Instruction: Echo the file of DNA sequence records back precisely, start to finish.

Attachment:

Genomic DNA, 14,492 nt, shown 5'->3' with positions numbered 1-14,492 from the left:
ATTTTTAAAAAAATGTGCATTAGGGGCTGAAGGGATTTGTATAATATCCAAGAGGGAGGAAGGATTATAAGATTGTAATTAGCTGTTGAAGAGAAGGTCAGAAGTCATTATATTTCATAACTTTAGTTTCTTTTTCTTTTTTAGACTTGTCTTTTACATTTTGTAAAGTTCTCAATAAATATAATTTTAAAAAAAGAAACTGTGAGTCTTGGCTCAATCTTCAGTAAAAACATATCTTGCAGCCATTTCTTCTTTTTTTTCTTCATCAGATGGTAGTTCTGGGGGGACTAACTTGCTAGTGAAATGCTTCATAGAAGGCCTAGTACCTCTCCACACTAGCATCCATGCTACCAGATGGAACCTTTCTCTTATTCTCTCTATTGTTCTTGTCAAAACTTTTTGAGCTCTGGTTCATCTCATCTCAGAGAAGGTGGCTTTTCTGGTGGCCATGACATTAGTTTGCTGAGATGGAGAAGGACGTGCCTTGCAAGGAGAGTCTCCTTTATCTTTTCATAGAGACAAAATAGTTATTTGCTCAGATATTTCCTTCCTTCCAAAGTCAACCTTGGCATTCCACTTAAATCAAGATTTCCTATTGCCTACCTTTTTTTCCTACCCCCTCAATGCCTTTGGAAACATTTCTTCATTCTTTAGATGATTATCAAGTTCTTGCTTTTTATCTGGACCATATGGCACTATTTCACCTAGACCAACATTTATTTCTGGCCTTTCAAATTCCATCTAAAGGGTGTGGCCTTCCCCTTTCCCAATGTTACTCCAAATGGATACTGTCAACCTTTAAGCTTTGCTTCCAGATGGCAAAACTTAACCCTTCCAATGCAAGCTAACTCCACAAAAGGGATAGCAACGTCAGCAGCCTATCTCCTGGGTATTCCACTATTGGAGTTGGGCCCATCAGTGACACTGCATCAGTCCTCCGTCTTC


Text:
Genomic DNA, 14,492 nt, shown 5'->3' with positions numbered 1-14,492 from the left:
ATTTTTAAAAAAATGTGCATTAGGGGCTGAAGGGATTTGTATAATATCCAAGAGGGAGGAAGGATTATAAGATTGTAATTAGCTGTTGAAGAGAAGGTCAGAAGTCATTATATTTCATAACTTTAGTTTCTTTTTCTTTTTTAGACTTGTCTTTTACATTTTGTAAAGTTCTCAATAAATATAATTTTAAAAAAAGAAACTGTGAGTCTTGGCTCAATCTTCAGTAAAAACATATCTTGCAGCCATTTCTTCTTTTTTTTCTTCATCAGATGGTAGTTCTGGGGGGACTAACTTGCTAGTGAAATGCTTCATAGAAGGCCTAGTACCTCTCCACACTAGCATCCATGCTACCAGATGGAACCTTTCTCTTATTCTCTCTATTGTTCTTGTCAAAACTTTTTGAGCTCTGGTTCATCTCATCTCAGAGAAGGTGGCTTTTCTGGTGGCCATGACATTAGTTTGCTGAGATGGAGAAGGACGTGCCTTGCAAGGAGAGTCTCCTTTATCTTTTCATAGAGACAAAATAGTTATTTGCTCAGATATTTCCTTCCTTCCAAAGTCAACCTTGGCATTCCACTTAAATCAAGATTTCCTATTGCCTACCTTTTTTTCCTACCCCCTCAATGCCTTTGGAAACATTTCTTCATTCTTTAGATGATTATCAAGTTCTTGCTTTTTATCTGGACCATATGGCACTATTTCACCTAGACCAACATTTATTTCTGGCCTTTCAAATTCCATCTAAAGGGTGTGGCCTTCCCCTTTCCCAATGTTACTCCAAATGGATACTGTCAACCTTTAAGCTTTGCTTCCAGATGGCAAAACTTAACCCTTCCAATGCAAGCTAACTCCACAAAAGGGATAGCAACGTCAGCAGCCTATCTCCTGGGTATTCCACTATTGGAGTTGGGCCCATCAGTGACACTGCATCAGTCCTCCGTCTTC